July 18, 1989
"What Economic Summit?"
San Jose Mercury News
By Timothy Taylor
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STRANGELY enough, the greatest hits at the just-completed economic summit
didn't have much to do with economics. Instead, they were: 1) A pledge for more
Western aid for communist nations making reforms; 2) A call for global environmental
action; 3) Support for democracy in China; 4) Opposition to terrorism; and 5)
A task force to track drug money.
These issues are important in their own ways, of course, but the world economy
these days is not exactly running like a well-oiled machine. Enormous trade imbalances
persist. Global inflation is heating up, threatening to bring on the next worldwide
recession. The problems of trade protectionism and oversize U.S. budget deficits
haven't exactly shriveled up and blown away.
So why were economic issues relegated to the fine print at the end of this
economic summit, where the diplomats throw in the kitchen sink and everything
The cynical interpretation is that when the United States, Japan, West Germany,
France, Britain, Italy and Canada get together for an economic summit, the pretense
of cooperation and coordination are only a smoke screen for evasion.
But there are two more charitable interpretations for why an economic summit
barely mentioned economic issues.
For example, perhaps the issues were discussed in private. Although this explanation
is hypothetically possible, my imagination boggles a bit at, say, George Bush
turning to Francois Mitterrand over croissants and espresso and asking for a quick
rundown on French monetary policy.
Another possibility is that the participants in the economic summit didn't
evade their responsibilities. Instead, they may have simply recognized that talking
about international economic coordination is pointless, because it doesn't work
very well. In fact, several economists have been coming up with similar gloomy
conclusions about coordinating international economic policy.
For example, in a recent article in the American Economic Review, Jeffrey Frankel
and Katharine Rockett of the UC- Berkeley economics department analyze a model
where countries have different beliefs about how the world economy works. The
countries will still be able to agree to cooperate, but at least one country will
be wrong in how they expect the cooperative policy to work.
Even after accounting for situations where international economic cooperation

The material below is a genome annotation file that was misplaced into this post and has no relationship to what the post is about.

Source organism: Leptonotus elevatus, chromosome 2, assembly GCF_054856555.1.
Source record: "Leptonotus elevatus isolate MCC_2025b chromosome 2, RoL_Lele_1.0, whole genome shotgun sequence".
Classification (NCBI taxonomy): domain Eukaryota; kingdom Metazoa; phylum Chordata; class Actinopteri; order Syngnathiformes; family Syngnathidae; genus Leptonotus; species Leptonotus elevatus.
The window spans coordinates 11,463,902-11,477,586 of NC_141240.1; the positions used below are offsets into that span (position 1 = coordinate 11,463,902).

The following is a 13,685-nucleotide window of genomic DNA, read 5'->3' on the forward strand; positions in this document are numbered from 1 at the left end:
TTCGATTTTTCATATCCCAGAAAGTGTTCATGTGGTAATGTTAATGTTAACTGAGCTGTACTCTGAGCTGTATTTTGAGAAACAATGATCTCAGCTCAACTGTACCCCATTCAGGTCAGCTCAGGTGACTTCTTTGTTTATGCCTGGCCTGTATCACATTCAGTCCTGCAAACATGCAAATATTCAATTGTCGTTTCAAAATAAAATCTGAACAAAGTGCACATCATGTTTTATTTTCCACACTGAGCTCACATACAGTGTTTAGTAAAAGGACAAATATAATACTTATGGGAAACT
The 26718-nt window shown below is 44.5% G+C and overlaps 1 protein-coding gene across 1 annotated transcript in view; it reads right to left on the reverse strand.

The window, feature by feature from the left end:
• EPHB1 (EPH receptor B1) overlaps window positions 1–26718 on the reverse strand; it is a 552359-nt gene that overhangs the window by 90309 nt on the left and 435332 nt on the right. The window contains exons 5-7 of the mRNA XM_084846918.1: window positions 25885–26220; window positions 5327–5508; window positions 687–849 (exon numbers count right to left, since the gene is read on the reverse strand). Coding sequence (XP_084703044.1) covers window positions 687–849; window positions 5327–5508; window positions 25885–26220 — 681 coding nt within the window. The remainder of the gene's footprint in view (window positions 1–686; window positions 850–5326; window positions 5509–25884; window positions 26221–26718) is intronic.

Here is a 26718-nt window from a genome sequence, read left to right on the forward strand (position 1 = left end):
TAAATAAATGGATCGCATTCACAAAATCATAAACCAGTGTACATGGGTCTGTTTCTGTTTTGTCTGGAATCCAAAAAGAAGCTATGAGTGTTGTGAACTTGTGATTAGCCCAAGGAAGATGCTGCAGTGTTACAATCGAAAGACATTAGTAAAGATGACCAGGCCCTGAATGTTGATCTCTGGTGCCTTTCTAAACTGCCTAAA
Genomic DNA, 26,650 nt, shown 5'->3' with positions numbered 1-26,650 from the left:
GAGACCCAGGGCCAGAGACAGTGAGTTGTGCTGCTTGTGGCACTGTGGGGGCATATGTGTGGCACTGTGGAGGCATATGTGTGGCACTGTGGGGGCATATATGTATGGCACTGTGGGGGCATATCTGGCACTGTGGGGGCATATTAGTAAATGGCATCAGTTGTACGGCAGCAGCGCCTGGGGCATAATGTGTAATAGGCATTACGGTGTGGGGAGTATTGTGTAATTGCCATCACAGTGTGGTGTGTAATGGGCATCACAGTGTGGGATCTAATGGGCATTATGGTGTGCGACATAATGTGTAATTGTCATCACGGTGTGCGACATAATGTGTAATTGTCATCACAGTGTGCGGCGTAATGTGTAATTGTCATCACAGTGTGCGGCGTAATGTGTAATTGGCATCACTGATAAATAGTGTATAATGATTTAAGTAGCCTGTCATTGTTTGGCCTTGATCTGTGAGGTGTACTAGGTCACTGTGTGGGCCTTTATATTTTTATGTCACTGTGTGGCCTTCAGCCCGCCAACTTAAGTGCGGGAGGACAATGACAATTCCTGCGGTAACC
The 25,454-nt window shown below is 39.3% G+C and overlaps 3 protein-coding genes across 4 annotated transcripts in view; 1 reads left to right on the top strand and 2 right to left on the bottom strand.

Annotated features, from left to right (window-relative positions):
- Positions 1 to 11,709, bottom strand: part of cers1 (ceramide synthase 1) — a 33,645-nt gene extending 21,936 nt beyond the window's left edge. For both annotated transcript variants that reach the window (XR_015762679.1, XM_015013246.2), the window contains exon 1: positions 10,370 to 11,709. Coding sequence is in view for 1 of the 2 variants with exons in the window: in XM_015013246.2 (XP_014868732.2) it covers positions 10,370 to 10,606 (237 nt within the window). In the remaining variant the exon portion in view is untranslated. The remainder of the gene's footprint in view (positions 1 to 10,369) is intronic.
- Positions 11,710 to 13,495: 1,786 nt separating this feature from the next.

has a beneficial effect due to simple dumb luck, Frankel and Rockett find that
economic cooperation is only likely to benefit the United States about half the
Martin Feldstein, the Harvard economics professor who was an outspoken head
of the Council of Economic Advisers early in Reagan's presidency, summarized the
case against international economic coordination this way:
"Although international coordination of macroeconomic policy-making sounds
like a way to improve international relations more generally, there is a serious
risk that it will have the opposite effect. An emphasis on international interdependence
instead of sound domestic policies makes foreign governments the natural scapegoats
for any poor economic performance. Pressing a foreign government to alter its
domestic economic policies is itself a source of friction, and the making of unkeepable
promises can only lead to resentment." Feldstein does believe that communication
between top leaders on economic issues is helpful. But he believes that the purpose
of that communication is to help each leader formulate sensible domestic policy,
not to pretend that domestic economic problems need international solutions.
International negotiations make sense when good policy depends to a considerable
extent on how other countries behave. For example, cutting the U.S. defense budget
makes more sense if the Soviet defense budget is being cut at the same time. Adopting
costly anti-pollution policies that drive up the price of U.S. products is more
attractive if, say, Japan and West Germany take the same costly steps.
But good economic policy often does not depend on what other countries are
doing. For example, the fine print at the tail end of this "economic"
summit called for the United States to reduce its budget deficits and for Japan
and West Germany to reduce their trade surpluses. This message has been repeated
at each summit since Tokyo in 1986.
But the massive U.S. budget deficits of the 1980s have been harmful not because
they were disliked by other countries, but because they reduced the long-term
growth of the U.S. economy, led to U.S. trade deficits, and will make it difficult
for the United States to stimulate its economy when a recession eventually occurs.
The United States should reduce its budget deficits whether or not Japan and Germany
In economic matters, a lack of international cooperation isn't usually the
problem. Instead, whether one is discussing the anti-consumer policies of Japan,
the anti-employment policies of Germany, or the anti-savings policies of the United
States, the problem is that the political system of countries doesn't always seem
capable of enacting sensible economic policy.
If domestic economic policy isn't working, then international economic cooperation
is either a policy with a 50-50 chance of success (the Frankel-Rockett argument),
a distraction and a scapegoat (Feldstein's argument), or a feel- good, milk-sop
nothing-at-all (as in Paris last weekend).
This year's "economic" summit ran out of things to discuss and adjourned
early. If the countries are determined to avoid discussing economic issues, then
they should either change the name of the summit, or save even more time at next
year's summit by adjourning before they begin.
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